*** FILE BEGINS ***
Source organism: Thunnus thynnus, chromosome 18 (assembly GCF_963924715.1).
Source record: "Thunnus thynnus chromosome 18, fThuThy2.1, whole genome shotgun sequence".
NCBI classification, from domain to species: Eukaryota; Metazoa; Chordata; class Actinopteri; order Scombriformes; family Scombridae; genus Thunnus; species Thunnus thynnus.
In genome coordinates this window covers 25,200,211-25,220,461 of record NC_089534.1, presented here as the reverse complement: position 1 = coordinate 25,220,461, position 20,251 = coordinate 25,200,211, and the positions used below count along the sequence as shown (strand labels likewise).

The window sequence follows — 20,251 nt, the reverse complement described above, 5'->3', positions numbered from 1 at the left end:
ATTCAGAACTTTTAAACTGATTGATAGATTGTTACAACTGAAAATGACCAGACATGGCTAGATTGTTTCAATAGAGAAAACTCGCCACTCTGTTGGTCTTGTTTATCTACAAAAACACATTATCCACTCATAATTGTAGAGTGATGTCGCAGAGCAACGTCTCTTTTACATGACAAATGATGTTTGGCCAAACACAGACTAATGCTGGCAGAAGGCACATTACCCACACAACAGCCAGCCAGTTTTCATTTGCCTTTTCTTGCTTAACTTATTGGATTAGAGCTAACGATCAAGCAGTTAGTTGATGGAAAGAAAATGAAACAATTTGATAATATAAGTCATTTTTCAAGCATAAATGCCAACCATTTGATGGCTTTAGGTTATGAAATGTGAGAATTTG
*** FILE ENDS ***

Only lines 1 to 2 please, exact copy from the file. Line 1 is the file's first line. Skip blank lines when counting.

Source organism: Thunnus thynnus, chromosome 18 (assembly GCF_963924715.1).
Source record: "Thunnus thynnus chromosome 18, fThuThy2.1, whole genome shotgun sequence".